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Comey Hearing Is What A Functioning, Adult Democracy Looks Like

06/13/2017 10:04 EDT | Updated 06/13/2017 10:04 EDT

James Comey's big day: by now, the testimony of former FBI director has been much discussed, debated and dissected.

Comey's testimony before the Senate Intelligence Committee, seen by many millions, is well-known. His Thursday morning appearance was the political TV event of 2017 -- so far.

james comey

Former FBI Director James Comey testifies before a Senate Intelligence Committee hearing on Russia's alleged interference in the 2016 U.S. presidential election, in Washington, D.C., June 8, 2017. (Photo: Jonathan Ernst/Reuters)

Among the lowlights: the Trump administration "lied" about Comey and the Federal Bureau of Investigation. Trump "defamed" Comey when he claimed that the FBI had lost confidence in their former director. There was a "massive" effort by Russia to intervene in the 2016 U.S. election and elect Trump.

Comey kept detailed notes because he was concerned that "[Trump] would lie" about what was said in meetings between the two men. He testified that Trump "directed" Comey to drop the Flynn investigation. To "get rid of the investigation."

And, this bombshell, in answer to a witless Republican politician's foolish question about whether Donald Trump "colluded with Russia." Comey paused, and then replied he could not answer the question "in open session." Incredible.

To any fair-minded observer, however, the biggest news was and is this: Donald Trump plainly obstructed justice when he asked Comey to "let go" of the FBI's criminal investigation into his close friend and adviser, Michael Flynn. He broke the law.


The U. S. Code, provision 1503, is pretty straightforward: "Whoever corruptly or by threats or force, or by any threatening letter or communication, influences, obstructs, or impedes, or endeavors to influence, obstruct, or impede, the due administration of justice, shall be [guilty of an offense]."

Trump corruptly tried to influence, obstruct or impede justice in the Flynn case. That is Comey's sworn testimony. That is obstruction. That is an impeachable offence.

As such, Donald Trump's corrupt, chaotic, cruel presidency will end, soon enough, in impeachment or resignation. Trump will not reach the end of his term. He will be gone, saved from prison only because his mendacious supplicant, Mike Pence, will pardon him.

Trump, in just a few short weeks, has metastasized into a cancer on the institution of the presidency. He has singlehandedly shredded the reputation of the United States around the globe. It will take many years to wipe away the mud.

All of those hearings, however they concluded, shone light into some dark corners.

But there is one shining bit of light in the midst of the muck that was last Thursday's Senate hearing. And that was the fact of the hearing itself -- and that democracy, sometimes, works.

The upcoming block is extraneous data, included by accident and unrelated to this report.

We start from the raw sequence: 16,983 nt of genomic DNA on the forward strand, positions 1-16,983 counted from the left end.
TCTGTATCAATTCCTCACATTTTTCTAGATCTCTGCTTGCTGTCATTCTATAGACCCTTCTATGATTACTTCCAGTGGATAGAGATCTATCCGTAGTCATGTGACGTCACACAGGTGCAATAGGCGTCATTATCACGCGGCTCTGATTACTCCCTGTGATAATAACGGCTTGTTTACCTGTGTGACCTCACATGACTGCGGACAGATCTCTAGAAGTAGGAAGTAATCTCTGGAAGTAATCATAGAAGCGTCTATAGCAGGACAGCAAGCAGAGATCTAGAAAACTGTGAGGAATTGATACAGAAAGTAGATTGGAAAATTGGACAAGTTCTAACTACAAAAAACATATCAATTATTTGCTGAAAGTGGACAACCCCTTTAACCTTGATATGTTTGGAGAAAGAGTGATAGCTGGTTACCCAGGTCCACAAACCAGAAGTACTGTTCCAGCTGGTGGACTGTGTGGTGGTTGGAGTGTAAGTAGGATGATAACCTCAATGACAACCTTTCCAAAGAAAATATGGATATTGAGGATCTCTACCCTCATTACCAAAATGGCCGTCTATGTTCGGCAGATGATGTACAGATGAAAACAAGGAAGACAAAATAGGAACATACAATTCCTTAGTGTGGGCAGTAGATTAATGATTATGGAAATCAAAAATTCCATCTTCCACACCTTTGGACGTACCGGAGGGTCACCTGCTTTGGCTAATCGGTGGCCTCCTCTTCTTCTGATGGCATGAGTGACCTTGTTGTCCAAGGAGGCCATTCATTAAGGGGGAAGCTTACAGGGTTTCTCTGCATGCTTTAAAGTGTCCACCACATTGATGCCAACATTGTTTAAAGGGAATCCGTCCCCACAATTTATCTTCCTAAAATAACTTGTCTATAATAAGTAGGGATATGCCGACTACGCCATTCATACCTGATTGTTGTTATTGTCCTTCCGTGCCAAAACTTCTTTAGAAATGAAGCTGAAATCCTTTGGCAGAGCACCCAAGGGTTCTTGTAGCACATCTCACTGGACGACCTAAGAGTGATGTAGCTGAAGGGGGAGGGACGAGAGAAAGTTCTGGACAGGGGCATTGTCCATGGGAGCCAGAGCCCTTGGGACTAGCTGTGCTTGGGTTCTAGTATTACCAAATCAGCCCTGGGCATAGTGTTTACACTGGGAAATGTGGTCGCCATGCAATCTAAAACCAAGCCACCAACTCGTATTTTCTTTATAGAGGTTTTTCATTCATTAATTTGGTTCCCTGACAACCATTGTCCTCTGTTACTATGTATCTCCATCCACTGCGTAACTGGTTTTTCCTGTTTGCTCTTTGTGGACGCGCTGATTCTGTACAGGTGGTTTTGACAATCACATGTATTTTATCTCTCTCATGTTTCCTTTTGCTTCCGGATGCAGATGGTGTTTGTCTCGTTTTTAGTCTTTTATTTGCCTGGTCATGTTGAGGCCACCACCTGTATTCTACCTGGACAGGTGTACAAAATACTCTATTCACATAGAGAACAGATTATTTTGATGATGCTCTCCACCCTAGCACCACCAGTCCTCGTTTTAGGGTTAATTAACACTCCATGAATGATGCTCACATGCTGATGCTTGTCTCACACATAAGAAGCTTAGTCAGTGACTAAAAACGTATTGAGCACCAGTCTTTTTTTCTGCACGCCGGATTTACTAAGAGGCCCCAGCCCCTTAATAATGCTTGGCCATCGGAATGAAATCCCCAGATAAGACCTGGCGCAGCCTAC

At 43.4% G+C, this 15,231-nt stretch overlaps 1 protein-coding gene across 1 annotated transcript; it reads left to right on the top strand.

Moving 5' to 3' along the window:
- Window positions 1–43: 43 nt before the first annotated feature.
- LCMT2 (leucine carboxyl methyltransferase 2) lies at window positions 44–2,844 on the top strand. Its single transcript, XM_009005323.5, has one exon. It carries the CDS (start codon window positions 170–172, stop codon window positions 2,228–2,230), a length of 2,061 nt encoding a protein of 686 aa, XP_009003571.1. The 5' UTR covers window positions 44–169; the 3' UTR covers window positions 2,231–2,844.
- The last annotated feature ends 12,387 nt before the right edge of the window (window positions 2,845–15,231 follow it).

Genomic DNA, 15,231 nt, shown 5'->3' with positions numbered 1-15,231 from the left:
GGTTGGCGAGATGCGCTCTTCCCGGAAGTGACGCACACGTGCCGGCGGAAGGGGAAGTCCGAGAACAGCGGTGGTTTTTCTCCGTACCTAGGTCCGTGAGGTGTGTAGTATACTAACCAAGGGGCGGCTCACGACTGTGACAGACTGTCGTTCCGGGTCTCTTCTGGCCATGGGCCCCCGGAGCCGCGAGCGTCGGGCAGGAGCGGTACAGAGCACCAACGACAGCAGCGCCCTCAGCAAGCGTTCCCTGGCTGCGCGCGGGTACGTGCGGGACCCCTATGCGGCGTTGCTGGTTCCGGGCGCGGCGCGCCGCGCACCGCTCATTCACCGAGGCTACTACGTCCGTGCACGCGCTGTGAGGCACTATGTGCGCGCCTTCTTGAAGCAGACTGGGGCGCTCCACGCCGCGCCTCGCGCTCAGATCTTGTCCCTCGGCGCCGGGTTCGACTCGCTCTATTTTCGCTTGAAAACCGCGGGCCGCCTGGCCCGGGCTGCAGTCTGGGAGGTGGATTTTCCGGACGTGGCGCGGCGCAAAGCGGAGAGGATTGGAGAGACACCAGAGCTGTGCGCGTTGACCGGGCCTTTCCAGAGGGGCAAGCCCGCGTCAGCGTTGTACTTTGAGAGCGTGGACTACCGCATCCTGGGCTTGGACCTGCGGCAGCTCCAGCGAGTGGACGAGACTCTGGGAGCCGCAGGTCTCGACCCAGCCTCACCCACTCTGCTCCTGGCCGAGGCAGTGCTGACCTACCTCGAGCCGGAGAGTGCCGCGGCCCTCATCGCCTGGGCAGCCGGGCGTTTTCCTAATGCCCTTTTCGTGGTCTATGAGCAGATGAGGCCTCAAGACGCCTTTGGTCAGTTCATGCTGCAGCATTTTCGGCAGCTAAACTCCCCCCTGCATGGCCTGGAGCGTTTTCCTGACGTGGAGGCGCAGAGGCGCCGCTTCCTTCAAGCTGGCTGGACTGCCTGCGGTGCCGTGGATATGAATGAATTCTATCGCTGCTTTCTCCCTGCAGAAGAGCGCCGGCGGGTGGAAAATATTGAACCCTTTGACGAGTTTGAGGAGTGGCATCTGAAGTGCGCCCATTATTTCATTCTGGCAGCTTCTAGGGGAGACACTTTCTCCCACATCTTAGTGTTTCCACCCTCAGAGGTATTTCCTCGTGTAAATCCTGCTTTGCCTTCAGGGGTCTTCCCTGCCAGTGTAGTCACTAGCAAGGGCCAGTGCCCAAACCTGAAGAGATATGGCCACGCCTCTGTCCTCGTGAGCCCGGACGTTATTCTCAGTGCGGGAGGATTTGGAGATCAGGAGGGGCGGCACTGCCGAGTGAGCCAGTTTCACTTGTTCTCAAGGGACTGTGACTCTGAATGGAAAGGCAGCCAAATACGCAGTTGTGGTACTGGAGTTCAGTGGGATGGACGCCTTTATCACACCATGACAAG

Notable congressional hearings, over the years, show that to be true. The Watergate hearings, which exposed a corrupt Republican president and forced his resignation. Former acting Attorney General Sally Yates, testifying before the Senate Judiciary Committee, about how the Russian regime had compromised the most senior members of Trump's administration. Lt. Col. Oliver North's 1987 Iran-Contra testimony, confirming that the Reagan White House secretly and illegally supplied arms to Iran. The Supreme Court confirmation hearings of sexual predator Clarence Thomas, featuring the testimony of one of his victims, lawyer Anita Hill.

All of those hearings, however they concluded, shone light into some dark corners. They exposed the misdeeds of the powerful. They improved democracy in the United States. They generally showed, in James Comey's own words, that "we are a functioning, adult democracy."

Canada has had not a few such hearings, as well. Democracy has mostly benefited from them, too.

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Former Canadian Prime Minister Pierre Trudeau testifies before a Senate Committee where he voiced his opposition to the Meech Lake Accord on March 30, 1988. (Photo: Reuters)

Pierre Trudeau's extraordinary appearance before a House-Senate committee hearing on the Meech Lake Accord, which ultimately sank the ill-conceived accord. The assorted inquiries into the repatriation of our Constitution, and the creation of our Charter of Rights and Freedoms. And, of course, the day-to-day work of less-newsworthy House and Senate committees -- all of which improve Canadian democracy.

These committee do not always work, of course. Speaking personally, I can testify to the fact that the various sponsorship program inquiries -- whose terms of reference had been rigged by Paul Martin's administration to prevent scrutiny of their spending on polling -- were an unmitigated farce.

But that is an exception. For the most part, most of the time, these myriad committee hearings -- whether they be here, in the U.S., at the level of an obscure Commons committee or an extraordinary Senate Intelligence Committee prying back the lid on Donald Trump's corrupt administration -- are good for democracy.

They may look democracy look bad, in the short term. Sure. But, in the long term, they improve it, too.

That, more than anything else, is one indisputable truth that emerges from James Comey's big day.

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